Freedom of Speech, Information Privacy, and the Troubling Implications of a Right to Stop People from Speaking About You
University of California, Los Angeles (UCLA) - School of Law
Stanford Law Review, Vol. 52, 2000
Proposed "information privacy" rules that give us the power to "control . . . information about ourselves" and to mandate "fair information practices" sound appealing. Why, after all, should a business be able to communicate information about its clients without the clients' permission, and why should the media be able to publish unnewsworthy private information about us for the whole world to see?
The difficulty is that the right to information privacy -- the right to control other people's communication of personally identifiable information about you -- is a right to have the government stop people from speaking about you. And the First Amendment (which is already our basic code of "fair information practices") generally bars the government from "control[ling the communication] of information," either by direct regulation or through the authorization of private lawsuits.
This article makes two main points:
(1) While privacy protection secured by contract turns out to be constitutionally sound, broader information privacy rules are not easily defensible under existing free speech law.
(2) Creating new free speech exceptions to accommodate information privacy speech restrictions could give us much more than we bargained for: Most of the justifications given for information privacy speech restraints are directly applicable to other speech control proposals that have already been proposed, and accepting these justifications in the attractive case of information privacy speech restrictions would create a powerful precedent for those other restraints.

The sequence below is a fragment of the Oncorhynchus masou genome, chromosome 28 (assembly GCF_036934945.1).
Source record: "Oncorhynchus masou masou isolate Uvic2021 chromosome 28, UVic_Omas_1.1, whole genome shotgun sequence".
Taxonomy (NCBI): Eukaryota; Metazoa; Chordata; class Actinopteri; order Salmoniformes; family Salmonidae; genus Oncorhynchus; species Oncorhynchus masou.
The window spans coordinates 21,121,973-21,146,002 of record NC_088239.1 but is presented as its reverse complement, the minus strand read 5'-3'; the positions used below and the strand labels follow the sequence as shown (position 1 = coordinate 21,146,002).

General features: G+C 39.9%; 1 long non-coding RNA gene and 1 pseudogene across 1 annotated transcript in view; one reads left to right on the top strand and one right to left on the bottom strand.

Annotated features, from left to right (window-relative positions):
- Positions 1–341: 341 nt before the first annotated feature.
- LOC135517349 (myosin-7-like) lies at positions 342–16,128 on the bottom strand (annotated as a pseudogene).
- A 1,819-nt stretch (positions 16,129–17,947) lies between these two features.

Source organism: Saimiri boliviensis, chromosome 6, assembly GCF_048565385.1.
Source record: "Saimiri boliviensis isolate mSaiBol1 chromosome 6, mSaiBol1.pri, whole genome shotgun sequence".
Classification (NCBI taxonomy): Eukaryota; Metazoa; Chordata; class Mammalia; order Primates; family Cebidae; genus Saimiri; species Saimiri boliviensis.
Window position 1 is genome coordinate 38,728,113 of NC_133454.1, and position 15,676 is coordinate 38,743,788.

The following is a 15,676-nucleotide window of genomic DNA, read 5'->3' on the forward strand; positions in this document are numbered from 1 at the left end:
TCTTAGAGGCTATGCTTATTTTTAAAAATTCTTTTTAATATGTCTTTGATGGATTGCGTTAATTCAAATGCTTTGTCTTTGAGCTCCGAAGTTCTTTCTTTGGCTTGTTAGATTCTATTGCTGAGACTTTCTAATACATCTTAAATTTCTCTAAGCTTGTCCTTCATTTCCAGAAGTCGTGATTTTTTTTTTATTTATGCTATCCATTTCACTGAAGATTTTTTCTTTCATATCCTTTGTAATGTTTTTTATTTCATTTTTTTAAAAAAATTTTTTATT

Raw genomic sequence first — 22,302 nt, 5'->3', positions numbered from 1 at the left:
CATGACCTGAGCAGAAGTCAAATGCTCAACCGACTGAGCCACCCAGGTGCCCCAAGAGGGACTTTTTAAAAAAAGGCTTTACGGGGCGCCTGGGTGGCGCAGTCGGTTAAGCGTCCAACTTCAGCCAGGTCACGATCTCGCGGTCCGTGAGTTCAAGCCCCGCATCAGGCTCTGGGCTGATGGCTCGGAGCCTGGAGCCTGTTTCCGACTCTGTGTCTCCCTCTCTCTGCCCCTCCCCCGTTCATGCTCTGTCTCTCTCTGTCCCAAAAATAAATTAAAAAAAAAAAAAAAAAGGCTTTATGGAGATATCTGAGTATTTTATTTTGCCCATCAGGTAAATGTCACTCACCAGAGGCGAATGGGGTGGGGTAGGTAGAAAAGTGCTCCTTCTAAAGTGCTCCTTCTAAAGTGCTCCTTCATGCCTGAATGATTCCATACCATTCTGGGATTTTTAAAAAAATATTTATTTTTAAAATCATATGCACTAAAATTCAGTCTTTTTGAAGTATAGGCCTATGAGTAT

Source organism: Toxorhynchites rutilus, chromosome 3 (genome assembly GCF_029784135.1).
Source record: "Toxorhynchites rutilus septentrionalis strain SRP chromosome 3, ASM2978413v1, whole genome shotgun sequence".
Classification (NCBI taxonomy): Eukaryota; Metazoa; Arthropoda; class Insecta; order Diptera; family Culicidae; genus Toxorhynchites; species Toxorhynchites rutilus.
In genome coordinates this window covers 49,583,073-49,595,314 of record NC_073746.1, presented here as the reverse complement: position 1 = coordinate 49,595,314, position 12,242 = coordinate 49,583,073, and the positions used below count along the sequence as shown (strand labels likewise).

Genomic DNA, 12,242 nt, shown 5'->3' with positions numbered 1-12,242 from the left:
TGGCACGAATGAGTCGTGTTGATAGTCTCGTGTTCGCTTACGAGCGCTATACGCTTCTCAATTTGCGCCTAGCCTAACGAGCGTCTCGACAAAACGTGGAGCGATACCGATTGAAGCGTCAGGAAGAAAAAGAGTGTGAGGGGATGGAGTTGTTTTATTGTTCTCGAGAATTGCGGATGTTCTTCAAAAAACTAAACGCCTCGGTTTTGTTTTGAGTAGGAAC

My chief goal is to consider, as concretely as possible, what these unintended consequences of various justifications for information privacy speech restrictions might be. I ultimately conclude that these consequences are troubling enough that I must reluctantly oppose such information privacy rules. But I hope the article will also be useful to those who are committed to supporting information privacy speech restrictions, but would like to design their arguments in order to minimize the risks that I identify; and even to those who welcome the possibility that information privacy speech restrictions may become a precedent for other restrictions, because they believe the Court has generally gone too far in protecting, say, nonpolitical speech or speech that injures the dignity of others.
Date posted: December 16, 1999
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